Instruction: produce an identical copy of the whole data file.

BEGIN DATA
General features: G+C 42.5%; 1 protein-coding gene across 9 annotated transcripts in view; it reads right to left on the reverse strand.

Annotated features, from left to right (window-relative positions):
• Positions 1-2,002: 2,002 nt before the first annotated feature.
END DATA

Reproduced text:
General features: G+C 42.5%; 1 protein-coding gene across 9 annotated transcripts in view; it reads right to left on the reverse strand.

Annotated features, from left to right (window-relative positions):
• Positions 1-2,002: 2,002 nt before the first annotated feature.